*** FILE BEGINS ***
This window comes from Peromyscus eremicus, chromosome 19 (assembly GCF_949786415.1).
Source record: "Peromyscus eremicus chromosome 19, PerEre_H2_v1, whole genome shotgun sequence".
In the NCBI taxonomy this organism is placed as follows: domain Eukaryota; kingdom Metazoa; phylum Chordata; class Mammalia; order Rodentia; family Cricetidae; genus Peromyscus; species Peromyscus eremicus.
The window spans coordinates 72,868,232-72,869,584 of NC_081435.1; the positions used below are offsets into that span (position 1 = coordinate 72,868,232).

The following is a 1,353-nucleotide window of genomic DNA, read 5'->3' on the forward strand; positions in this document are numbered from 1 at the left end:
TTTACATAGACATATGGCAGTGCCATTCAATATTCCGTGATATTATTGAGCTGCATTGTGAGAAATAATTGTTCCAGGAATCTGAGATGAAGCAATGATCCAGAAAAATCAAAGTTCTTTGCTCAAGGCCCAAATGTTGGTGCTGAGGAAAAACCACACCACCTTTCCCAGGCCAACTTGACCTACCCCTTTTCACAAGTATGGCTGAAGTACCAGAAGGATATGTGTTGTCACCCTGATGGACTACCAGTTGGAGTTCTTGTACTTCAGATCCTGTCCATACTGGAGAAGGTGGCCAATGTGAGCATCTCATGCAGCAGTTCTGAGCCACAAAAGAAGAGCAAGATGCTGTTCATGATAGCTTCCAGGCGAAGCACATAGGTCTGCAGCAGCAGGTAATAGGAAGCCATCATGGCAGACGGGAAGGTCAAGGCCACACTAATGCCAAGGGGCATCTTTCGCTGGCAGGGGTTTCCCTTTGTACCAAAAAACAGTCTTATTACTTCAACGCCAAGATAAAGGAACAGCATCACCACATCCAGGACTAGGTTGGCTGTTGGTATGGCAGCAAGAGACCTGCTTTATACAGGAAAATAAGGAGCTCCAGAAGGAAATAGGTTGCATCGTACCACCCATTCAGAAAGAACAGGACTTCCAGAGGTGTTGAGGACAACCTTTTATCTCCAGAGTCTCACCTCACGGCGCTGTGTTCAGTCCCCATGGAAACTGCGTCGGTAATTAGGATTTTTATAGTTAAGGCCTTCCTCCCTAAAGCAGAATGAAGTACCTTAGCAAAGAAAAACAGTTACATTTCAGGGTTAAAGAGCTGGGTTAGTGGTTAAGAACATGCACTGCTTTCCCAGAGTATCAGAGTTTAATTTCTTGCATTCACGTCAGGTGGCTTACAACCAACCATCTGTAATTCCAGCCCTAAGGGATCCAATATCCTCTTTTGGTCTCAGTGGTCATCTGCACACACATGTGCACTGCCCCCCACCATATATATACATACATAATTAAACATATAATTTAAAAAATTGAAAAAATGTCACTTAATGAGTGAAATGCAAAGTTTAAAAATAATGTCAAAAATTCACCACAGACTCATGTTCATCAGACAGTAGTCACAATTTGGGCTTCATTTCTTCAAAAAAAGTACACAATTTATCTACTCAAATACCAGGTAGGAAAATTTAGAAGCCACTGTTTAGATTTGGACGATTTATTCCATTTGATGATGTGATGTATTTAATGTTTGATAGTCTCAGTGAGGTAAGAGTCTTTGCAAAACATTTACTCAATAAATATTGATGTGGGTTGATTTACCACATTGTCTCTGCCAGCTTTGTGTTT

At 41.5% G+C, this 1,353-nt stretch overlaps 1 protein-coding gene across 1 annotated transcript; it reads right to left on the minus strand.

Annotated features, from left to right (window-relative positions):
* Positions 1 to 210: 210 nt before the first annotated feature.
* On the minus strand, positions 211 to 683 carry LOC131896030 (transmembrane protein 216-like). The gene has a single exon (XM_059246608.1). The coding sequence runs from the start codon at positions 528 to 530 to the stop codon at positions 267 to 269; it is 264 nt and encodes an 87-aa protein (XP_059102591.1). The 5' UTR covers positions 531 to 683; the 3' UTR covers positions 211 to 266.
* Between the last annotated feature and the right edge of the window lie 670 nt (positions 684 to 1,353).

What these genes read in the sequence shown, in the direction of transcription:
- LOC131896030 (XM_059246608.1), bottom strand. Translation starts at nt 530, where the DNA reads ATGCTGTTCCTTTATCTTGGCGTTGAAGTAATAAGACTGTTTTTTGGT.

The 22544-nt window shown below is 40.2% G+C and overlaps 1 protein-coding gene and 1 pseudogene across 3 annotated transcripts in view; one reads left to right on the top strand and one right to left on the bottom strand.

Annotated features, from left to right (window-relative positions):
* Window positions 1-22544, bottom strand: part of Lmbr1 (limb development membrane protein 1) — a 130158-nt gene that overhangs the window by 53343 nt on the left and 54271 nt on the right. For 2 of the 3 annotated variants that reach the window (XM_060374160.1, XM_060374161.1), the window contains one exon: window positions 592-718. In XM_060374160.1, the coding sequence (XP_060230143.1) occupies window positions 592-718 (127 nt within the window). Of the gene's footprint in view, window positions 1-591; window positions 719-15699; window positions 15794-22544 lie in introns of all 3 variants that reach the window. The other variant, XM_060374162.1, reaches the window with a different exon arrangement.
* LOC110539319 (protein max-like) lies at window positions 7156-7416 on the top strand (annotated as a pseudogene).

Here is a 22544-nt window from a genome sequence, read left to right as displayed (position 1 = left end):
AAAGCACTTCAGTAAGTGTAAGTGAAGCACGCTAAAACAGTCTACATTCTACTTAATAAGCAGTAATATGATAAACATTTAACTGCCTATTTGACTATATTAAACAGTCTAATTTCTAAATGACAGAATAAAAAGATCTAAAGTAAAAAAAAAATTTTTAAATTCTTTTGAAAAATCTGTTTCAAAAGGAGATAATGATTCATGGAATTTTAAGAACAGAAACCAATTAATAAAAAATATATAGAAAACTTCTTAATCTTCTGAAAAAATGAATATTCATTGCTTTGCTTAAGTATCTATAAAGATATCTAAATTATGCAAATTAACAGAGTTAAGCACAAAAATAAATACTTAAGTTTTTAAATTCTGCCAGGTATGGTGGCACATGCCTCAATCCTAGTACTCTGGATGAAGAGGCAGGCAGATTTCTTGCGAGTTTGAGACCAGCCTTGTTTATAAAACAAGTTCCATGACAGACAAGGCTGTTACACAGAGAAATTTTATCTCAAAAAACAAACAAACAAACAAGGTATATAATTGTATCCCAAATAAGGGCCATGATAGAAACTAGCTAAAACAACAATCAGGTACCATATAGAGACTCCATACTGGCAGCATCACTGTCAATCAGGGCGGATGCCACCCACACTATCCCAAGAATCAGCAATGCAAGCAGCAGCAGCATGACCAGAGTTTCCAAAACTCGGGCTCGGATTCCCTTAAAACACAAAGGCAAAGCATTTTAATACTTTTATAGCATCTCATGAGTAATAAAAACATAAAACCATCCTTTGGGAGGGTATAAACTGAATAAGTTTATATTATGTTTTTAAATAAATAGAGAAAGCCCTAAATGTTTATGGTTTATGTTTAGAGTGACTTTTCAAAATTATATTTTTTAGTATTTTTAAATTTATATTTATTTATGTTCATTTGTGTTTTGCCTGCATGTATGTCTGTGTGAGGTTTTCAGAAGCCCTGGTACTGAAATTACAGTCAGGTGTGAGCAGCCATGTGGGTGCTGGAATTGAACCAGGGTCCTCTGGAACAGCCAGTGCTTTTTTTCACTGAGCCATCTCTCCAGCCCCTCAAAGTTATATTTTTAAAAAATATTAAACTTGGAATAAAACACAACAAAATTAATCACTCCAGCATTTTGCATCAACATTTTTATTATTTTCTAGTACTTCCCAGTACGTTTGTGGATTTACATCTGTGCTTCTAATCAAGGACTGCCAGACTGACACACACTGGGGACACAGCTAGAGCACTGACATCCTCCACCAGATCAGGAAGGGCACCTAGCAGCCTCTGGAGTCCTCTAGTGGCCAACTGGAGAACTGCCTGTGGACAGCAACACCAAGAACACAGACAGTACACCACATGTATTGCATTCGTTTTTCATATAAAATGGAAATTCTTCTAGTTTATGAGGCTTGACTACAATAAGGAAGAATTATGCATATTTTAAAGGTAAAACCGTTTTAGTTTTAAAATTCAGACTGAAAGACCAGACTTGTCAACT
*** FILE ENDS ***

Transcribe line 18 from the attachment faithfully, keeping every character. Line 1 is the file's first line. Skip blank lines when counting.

Here is a 22544-nt window from a genome sequence, read left to right as displayed (position 1 = left end):